I’ve recently written a few posts about everyday Pagans, or, as I like to call them, EDPs. Most American Pagans are really pretty “normal” people.
You couldn’t pick them out of a crowd as Pagans because they look and dress a lot like everyone else. They get up and go to work, or work at home raising a family, or go to school. They’re parents, nurses, doctors, lawyers, computer programers, landscape designers, psychologists, insurance claims processors, graphic artists, librarians, retail clerks. They live in urban centers and the surrounding suburbs. They have aged parents, partners, kids, neighbors, and pets. They vote, join the local book club, help organize the local food drive, foster rescued animals, donate to the local blood drive, jog with the early-morning workout crew, and can be passionate about a sports team, tv series, or some local band.
I’d love to see local Pagan Pride organizers (and others — bloggers, I’m looking at you!) focus more attention on EDPs (and much less, which is to say almost zero, attention trying to engage with the meme that we worship Satan or are evil. Quit reinforcing those stereotypes by arguing against them.) If we’re talking Pagan Pride, we should be proud to highlight our local Pagan firefighters, students, athletes, veterans, business owners, involved parents, etc.
Here are a few EDPs who’ve shared their stories with me. How many EDPs can you find to spotlight?
MK is a dog groomer, voracious reader, and gardener. She’s been married to her husband for twenty-one years and lives outside of Philly with their two dogs and a cat. MK has been a Pagan for eighteen years, having left Catholicism because of “the hypocrisy of the Church’s teachings vs. Jesus’ words and example.” Her boss’ wife suggested that she read Scott Cunningham’s Wicca: A Guide for the Solitary Practitioner and MK says that it changed her life forever. She’s out of the Broom Closet to her friends and family, except for her husband’s very conservative Catholic parents.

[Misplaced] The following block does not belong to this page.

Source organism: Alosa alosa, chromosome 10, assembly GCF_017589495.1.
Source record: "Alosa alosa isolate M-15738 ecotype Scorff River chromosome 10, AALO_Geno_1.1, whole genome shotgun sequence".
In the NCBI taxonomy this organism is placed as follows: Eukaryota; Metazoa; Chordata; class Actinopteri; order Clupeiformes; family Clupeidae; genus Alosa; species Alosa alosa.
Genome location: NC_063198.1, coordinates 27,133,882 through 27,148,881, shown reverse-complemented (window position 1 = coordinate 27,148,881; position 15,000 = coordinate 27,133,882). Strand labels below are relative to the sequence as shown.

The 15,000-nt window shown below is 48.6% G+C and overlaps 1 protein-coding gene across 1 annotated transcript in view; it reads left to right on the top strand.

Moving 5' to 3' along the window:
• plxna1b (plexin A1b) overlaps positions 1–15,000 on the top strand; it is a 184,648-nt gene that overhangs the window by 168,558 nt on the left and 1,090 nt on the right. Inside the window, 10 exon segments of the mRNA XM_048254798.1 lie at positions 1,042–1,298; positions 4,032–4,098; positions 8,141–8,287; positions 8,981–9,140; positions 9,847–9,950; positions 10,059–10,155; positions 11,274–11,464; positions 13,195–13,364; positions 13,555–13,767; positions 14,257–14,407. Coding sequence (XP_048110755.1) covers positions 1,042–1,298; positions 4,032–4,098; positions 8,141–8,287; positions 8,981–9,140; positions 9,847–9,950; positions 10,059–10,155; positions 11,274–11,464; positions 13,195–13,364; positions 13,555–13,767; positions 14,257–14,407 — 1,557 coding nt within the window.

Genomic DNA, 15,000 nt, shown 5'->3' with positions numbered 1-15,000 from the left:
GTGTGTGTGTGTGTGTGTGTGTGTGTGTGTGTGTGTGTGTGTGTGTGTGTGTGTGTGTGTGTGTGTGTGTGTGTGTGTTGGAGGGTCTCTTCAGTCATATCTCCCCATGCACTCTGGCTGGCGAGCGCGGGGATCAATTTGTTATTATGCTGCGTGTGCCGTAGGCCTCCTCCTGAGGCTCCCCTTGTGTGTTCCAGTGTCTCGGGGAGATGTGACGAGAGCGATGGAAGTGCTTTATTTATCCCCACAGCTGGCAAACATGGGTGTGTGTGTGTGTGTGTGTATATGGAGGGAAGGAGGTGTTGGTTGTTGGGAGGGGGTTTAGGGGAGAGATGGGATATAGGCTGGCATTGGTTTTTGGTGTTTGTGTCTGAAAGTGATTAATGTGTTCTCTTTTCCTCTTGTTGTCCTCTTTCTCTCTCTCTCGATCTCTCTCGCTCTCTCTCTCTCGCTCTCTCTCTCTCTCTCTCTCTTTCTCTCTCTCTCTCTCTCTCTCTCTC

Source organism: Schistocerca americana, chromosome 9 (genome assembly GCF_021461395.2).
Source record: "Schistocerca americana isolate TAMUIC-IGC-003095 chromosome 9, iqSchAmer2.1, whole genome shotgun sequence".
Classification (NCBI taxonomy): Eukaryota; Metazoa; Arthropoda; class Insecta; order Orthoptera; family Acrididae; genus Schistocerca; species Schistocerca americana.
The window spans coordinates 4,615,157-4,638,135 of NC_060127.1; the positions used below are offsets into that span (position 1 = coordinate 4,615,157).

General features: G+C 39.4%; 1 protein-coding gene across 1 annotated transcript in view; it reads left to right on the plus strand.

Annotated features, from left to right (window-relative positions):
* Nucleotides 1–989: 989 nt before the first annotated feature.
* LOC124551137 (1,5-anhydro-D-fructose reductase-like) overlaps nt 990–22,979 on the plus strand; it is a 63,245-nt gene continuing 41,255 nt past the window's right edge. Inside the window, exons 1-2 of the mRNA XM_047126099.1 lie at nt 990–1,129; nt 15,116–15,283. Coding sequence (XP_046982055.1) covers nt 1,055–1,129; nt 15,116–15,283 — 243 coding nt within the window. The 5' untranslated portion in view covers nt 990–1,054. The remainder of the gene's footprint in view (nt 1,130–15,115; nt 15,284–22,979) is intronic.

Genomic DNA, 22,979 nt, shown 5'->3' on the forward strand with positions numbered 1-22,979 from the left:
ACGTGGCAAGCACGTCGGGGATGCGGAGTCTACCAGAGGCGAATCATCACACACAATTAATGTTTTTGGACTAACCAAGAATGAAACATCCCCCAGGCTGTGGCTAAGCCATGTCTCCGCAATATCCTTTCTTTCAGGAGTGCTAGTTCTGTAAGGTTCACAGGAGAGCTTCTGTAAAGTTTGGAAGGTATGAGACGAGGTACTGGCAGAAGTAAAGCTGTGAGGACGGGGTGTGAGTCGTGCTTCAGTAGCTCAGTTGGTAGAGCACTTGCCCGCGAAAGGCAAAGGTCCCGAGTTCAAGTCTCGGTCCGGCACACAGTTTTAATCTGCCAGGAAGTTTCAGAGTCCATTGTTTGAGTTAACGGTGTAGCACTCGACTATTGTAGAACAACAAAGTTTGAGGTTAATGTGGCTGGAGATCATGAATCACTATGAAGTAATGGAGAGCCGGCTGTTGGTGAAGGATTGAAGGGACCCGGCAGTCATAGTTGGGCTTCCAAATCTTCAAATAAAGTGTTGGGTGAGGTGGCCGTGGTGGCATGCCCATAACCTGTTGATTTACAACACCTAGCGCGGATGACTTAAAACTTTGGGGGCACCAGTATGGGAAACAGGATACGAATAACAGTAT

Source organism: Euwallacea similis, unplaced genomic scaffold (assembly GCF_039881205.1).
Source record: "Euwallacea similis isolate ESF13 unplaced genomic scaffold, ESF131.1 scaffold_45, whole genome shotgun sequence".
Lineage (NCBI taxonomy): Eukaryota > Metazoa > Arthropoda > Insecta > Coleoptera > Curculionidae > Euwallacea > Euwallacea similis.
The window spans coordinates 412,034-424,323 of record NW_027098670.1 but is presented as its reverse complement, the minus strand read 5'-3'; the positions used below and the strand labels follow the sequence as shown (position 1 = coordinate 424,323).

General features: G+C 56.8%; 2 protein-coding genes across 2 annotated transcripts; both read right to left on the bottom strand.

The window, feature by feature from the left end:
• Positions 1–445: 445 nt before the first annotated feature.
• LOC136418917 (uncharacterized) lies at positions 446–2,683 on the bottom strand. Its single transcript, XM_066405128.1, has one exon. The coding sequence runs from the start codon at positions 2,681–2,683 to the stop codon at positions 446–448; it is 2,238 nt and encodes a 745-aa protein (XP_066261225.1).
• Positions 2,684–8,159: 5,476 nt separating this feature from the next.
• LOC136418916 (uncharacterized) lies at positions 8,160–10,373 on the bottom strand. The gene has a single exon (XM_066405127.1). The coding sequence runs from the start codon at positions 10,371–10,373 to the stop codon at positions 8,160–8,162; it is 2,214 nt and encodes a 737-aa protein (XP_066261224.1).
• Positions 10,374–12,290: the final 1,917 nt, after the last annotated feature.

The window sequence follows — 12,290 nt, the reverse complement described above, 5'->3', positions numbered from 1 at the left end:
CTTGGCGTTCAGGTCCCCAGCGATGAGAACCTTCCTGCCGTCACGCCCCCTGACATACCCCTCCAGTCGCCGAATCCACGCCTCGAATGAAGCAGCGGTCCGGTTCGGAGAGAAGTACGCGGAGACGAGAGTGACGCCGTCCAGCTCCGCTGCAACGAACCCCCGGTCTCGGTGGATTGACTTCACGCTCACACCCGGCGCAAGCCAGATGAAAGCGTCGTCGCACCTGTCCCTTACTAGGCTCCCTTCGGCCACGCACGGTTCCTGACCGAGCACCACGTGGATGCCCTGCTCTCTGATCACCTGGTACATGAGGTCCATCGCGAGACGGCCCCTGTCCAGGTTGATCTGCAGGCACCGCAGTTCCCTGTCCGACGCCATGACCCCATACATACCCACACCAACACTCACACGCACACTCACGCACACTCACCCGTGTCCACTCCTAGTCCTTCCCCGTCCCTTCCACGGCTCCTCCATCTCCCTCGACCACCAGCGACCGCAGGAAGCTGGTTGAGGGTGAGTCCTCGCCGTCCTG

She’s now in a small coven with her two best friends, working with Sekhmet, and reports that she couldn’t be a happier person.
Rudi is thirty-three years old and works at a local hospital, generating birth certificates for newborns babies. S/he lives with hir parents because the hospital job doesn’t provide enough income. Like millions of Americans, Rudi is looking for a different job that would allow hir to move away from home and be financially independent.
Rudi says that, “I’ve always been Pagan, just didn’t always know it, and before that I was ‘weird.’ In high school, I read Scott Cunningham’s The Truth About Witchcraft Today, and never looked back. I’ve been reading and studying ever since, though I haven’t always been the best at daily practice.”
While Rudi doesn’t generally go around announcing that s/he’s Pagan, hir family and friends know. Some co-workers know, as well. Rudi explains that, “I understand why many people have to stay in the broom closet, I’ve just never been very good at hiding who I am, and I’ve given up.”
Thefirstdark is twenty-three years old and explains that she’s “a triple minority – I’m a woman, I’m black, and I am Pagan. I enjoyed [a post about EDPs], it helps us know there are a lot of others like myself, and help us to network with others in our area (or online!).”